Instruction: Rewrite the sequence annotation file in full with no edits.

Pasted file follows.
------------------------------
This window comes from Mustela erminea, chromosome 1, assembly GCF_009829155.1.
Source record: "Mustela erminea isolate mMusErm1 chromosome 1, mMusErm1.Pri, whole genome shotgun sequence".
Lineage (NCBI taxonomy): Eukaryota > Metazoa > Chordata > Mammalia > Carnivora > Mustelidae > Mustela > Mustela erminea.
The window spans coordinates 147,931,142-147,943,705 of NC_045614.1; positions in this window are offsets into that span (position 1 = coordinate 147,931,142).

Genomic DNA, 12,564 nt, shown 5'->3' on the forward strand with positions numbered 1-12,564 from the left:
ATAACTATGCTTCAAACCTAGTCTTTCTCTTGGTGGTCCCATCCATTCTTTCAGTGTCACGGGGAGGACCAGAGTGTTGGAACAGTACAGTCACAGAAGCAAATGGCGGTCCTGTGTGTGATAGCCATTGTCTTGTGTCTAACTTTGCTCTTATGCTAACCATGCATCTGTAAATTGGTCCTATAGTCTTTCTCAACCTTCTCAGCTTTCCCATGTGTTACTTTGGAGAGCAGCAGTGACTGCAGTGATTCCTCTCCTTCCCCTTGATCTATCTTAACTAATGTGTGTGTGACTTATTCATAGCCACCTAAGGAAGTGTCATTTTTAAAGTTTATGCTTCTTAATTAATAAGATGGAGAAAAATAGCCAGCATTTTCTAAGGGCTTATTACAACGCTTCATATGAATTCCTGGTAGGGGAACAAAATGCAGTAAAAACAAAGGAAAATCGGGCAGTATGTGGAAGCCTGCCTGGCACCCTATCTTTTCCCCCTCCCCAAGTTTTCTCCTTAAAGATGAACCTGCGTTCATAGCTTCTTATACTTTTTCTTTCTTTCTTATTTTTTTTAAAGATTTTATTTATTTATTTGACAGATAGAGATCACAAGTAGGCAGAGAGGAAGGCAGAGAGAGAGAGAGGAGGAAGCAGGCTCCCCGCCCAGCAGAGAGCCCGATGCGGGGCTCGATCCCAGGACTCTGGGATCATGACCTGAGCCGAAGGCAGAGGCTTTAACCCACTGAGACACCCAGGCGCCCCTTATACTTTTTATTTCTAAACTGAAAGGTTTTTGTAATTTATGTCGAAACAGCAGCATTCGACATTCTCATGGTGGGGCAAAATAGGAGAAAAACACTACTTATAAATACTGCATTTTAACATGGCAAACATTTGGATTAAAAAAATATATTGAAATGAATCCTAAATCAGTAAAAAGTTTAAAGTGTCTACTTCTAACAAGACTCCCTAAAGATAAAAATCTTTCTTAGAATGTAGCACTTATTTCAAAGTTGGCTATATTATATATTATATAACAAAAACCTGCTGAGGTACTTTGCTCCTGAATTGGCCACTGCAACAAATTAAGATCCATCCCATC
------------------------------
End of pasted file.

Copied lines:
This window comes from Mustela erminea, chromosome 1, assembly GCF_009829155.1.
Source record: "Mustela erminea isolate mMusErm1 chromosome 1, mMusErm1.Pri, whole genome shotgun sequence".
Lineage (NCBI taxonomy): Eukaryota > Metazoa > Chordata > Mammalia > Carnivora > Mustelidae > Mustela > Mustela erminea.
The window spans coordinates 147,931,142-147,943,705 of NC_045614.1; positions in this window are offsets into that span (position 1 = coordinate 147,931,142).

Genomic DNA, 12,564 nt, shown 5'->3' on the forward strand with positions numbered 1-12,564 from the left:
ATAACTATGCTTCAAACCTAGTCTTTCTCTTGGTGGTCCCATCCATTCTTTCAGTGTCACGGGGAGGACCAGAGTGTTGGAACAGTACAGTCACAGAAGCAAATGGCGGTCCTGTGTGTGATAGCCATTGTCTTGTGTCTAACTTTGCTCTTATGCTAACCATGCATCTGTAAATTGGTCCTATAGTCTTTCTCAACCTTCTCAGCTTTCCCATGTGTTACTTTGGAGAGCAGCAGTGACTGCAGTGATTCCTCTCCTTCCCCTTGATCTATCTTAACTAATGTGTGTGTGACTTATTCATAGCCACCTAAGGAAGTGTCATTTTTAAAGTTTATGCTTCTTAATTAATAAGATGGAGAAAAATAGCCAGCATTTTCTAAGGGCTTATTACAACGCTTCATATGAATTCCTGGTAGGGGAACAAAATGCAGTAAAAACAAAGGAAAATCGGGCAGTATGTGGAAGCCTGCCTGGCACCCTATCTTTTCCCCCTCCCCAAGTTTTCTCCTTAAAGATGAACCTGCGTTCATAGCTTCTTATACTTTTTCTTTCTTTCTTATTTTTTTTAAAGATTTTATTTATTTATTTGACAGATAGAGATCACAAGTAGGCAGAGAGGAAGGCAGAGAGAGAGAGAGGAGGAAGCAGGCTCCCCGCCCAGCAGAGAGCCCGATGCGGGGCTCGATCCCAGGACTCTGGGATCATGACCTGAGCCGAAGGCAGAGGCTTTAACCCACTGAGACACCCAGGCGCCCCTTATACTTTTTATTTCTAAACTGAAAGGTTTTTGTAATTTATGTCGAAACAGCAGCATTCGACATTCTCATGGTGGGGCAAAATAGGAGAAAAACACTACTTATAAATACTGCATTTTAACATGGCAAACATTTGGATTAAAAAAATATATTGAAATGAATCCTAAATCAGTAAAAAGTTTAAAGTGTCTACTTCTAACAAGACTCCCTAAAGATAAAAATCTTTCTTAGAATGTAGCACTTATTTCAAAGTTGGCTATATTATATATTATATAACAAAAACCTGCTGAGGTACTTTGCTCCTGAATTGGCCACTGCAACAAATTAAGATCCATCCCATC